One case of mesothelioma is proving to be an example of what new generation asbestos lawsuits are looking like.
In one case, the plaintiff suffered from chest pain, traveled nationwide for major surgery, underwent chemotherapy, had to manage debilitating pain, and was dealing with a lawsuit that had not been finalized at the time of his death, according to The Wall Street Journal. His attorneys are suing an array of firms they believe exposed the now-deceased plaintiff to asbestos at some point during his life.
The plaintiff was never a steelworker or shipbuilder, two fields in which large amounts of asbestos were used, exposing scores of people to the deadly toxin that leads to mesothelioma, explained The Journal. Asbestos is a fibrous material that was used in a broad array of building materials through the 1970s in the United States. Environmental regulations finally banned asbestos use in most industrial and residential applications; however, asbestos can be found in older buildings.
When airborne, asbestos fibers can be easily ingested or inhaled and, once inhaled, asbestos fibers can wreak havoc on a person’s health, causing breathing problems that become more difficult to treat over time. Exposure to prolonged or high levels of asbestos can lead to various forms of lung cancer, including mesothelioma, a cancer of the pleura in the lungs and a condition that affects thousands of people who worked in industrial settings for years where asbestos was frequently used.
Mesothelioma’s effects cannot be reversed and symptoms could take between 10 and 40 years after exposure to develop. A person’s risk factor is more significant the longer the exposure to asbestos and only a few months of exposure could significantly raise a person’s risk for this deadly disease.
Early signs of potential adverse effects related to asbestos exposure include shortness of breath, feeling tired, or a dry cough. As the disease progresses, coughs can become persistent and worsen. Chest pain and frequent lung infections are also hallmark symptoms of possible lung cancers like mesothelioma caused by exposure to asbestos.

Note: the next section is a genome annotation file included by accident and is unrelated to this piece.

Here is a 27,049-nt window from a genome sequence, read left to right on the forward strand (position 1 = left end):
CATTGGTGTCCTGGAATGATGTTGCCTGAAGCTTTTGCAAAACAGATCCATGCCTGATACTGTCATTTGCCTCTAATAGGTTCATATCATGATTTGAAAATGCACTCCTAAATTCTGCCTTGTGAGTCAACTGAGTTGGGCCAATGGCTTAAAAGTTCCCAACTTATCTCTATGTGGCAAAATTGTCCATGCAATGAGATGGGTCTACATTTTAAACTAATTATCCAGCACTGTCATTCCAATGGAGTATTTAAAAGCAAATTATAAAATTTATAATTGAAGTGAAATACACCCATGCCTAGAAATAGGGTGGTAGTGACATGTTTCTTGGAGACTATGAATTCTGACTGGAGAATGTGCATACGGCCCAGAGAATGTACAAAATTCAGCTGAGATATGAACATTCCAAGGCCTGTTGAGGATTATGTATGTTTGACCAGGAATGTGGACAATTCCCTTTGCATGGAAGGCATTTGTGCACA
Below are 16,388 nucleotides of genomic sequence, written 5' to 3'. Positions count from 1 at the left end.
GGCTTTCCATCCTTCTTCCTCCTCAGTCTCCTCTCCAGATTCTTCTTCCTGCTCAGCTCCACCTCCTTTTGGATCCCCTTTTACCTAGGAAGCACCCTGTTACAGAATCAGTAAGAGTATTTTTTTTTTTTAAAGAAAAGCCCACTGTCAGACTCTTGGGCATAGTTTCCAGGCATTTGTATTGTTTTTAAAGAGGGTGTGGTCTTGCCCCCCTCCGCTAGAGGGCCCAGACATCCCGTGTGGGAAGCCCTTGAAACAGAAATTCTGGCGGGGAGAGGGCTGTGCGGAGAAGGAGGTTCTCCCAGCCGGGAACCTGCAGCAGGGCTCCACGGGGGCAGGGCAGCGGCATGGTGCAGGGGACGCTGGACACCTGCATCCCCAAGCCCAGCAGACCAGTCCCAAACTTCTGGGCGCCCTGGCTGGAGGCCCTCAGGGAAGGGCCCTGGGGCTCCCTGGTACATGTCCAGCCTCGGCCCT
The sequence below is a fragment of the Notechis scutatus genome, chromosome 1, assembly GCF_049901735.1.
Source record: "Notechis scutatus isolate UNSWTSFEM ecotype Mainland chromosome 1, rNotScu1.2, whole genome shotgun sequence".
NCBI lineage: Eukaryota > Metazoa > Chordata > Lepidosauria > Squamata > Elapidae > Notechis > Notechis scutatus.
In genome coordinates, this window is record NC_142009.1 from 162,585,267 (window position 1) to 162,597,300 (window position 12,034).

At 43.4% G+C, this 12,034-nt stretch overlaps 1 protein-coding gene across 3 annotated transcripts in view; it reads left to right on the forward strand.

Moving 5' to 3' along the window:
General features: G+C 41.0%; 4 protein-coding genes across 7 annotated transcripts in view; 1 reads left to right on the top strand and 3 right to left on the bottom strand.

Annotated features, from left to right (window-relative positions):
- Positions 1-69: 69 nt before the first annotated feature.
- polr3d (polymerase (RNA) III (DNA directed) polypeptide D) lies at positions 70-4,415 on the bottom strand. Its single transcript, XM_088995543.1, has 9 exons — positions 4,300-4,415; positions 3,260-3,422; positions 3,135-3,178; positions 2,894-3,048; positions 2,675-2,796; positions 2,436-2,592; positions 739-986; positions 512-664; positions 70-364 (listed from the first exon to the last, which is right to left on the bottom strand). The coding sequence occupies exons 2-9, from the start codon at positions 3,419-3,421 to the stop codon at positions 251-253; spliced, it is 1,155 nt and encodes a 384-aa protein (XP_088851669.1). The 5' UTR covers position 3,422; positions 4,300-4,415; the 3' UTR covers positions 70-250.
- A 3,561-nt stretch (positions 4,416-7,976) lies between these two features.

It seems that home do-it-yourself projects, not steel and ship builder work, might be to blame in some of the new mesothelioma cases being seen. In fact, according to The Journal, a review of asbestos filings in a Philadelphia court revealed that 49 percent of mesothelioma claims filed between 2006 and 2010 were brought by plaintiffs who cited exposure from do-it-yourself construction projects or so-called “shade-tree” mechanic work in addition to industrial exposures. The number of plaintiffs citing similar issues is a significant rise from the three percent seen between 1991 and 2000, according to The Journal.
This plaintiff in this case believed he probably inhaled the fatal asbestos fibers decades ago when he worked in a greenhouse and during some home-improvement projects. About 29 companies, including paint and flooring manufacturers and boiler companies, have been held responsible for the man’s illness, according to The Journal. The plaintiff and his family worked with their attorney, providing family photos that showed rusty paint cans, cement bags, and insulation that led back to firms that have since filed for bankruptcy, but did set up bankruptcy trusts. The family also talked about the doctor and his brother, who died of mesothelioma in 1999, having had worked in a greenhouse. The brothers, according to The Journal, were in charge of cleaning the facilities boiler flue, which was manufactured by Kewanee. Kewanee boilers allegedly contained asbestos. The plaintiff’s recollections added to the growing list of defendants, including CertainTeed Corp., a company that made siding his father used on a farmhouse that the plaintiff scraped and painted over after the paint had flaked.
Since the plaintiff’s death, settlement checks continue to come in and offers of settlement continue. One trial is scheduled for November, wrote The Journal.
Significantly, even if a person hadn’t been directly exposed to asbestos, a related disease could be acquired by simply being near a person who has been exposed. Family members of many workers exposed to asbestos have, over the years, developed many of the same symptoms and also face similar risks caused by asbestos exposure.